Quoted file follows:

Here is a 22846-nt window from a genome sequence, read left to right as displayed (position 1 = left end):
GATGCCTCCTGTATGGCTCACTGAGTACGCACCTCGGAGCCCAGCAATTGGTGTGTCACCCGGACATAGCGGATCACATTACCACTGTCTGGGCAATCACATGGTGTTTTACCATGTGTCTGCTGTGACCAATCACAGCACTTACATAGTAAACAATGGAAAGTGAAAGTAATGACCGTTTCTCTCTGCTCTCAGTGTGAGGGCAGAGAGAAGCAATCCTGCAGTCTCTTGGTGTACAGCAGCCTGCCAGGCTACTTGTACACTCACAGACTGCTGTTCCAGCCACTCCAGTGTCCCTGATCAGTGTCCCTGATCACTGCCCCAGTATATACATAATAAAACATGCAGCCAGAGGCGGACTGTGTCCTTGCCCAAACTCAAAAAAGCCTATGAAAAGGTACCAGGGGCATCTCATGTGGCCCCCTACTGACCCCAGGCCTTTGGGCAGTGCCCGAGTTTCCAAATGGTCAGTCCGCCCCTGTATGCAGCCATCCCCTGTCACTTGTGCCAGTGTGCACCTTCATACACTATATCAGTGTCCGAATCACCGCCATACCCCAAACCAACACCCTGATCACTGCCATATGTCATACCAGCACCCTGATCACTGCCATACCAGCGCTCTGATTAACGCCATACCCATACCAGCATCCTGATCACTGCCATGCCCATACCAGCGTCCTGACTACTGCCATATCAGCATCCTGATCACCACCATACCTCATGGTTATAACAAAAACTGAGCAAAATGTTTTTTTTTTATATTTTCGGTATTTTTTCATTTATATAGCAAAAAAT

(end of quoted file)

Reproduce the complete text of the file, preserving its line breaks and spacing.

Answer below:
Here is a 22846-nt window from a genome sequence, read left to right as displayed (position 1 = left end):
GATGCCTCCTGTATGGCTCACTGAGTACGCACCTCGGAGCCCAGCAATTGGTGTGTCACCCGGACATAGCGGATCACATTACCACTGTCTGGGCAATCACATGGTGTTTTACCATGTGTCTGCTGTGACCAATCACAGCACTTACATAGTAAACAATGGAAAGTGAAAGTAATGACCGTTTCTCTCTGCTCTCAGTGTGAGGGCAGAGAGAAGCAATCCTGCAGTCTCTTGGTGTACAGCAGCCTGCCAGGCTACTTGTACACTCACAGACTGCTGTTCCAGCCACTCCAGTGTCCCTGATCAGTGTCCCTGATCACTGCCCCAGTATATACATAATAAAACATGCAGCCAGAGGCGGACTGTGTCCTTGCCCAAACTCAAAAAAGCCTATGAAAAGGTACCAGGGGCATCTCATGTGGCCCCCTACTGACCCCAGGCCTTTGGGCAGTGCCCGAGTTTCCAAATGGTCAGTCCGCCCCTGTATGCAGCCATCCCCTGTCACTTGTGCCAGTGTGCACCTTCATACACTATATCAGTGTCCGAATCACCGCCATACCCCAAACCAACACCCTGATCACTGCCATATGTCATACCAGCACCCTGATCACTGCCATACCAGCGCTCTGATTAACGCCATACCCATACCAGCATCCTGATCACTGCCATGCCCATACCAGCGTCCTGACTACTGCCATATCAGCATCCTGATCACCACCATACCTCATGGTTATAACAAAAACTGAGCAAAATGTTTTTTTTTTATATTTTCGGTATTTTTTCATTTATATAGCAAAAAAT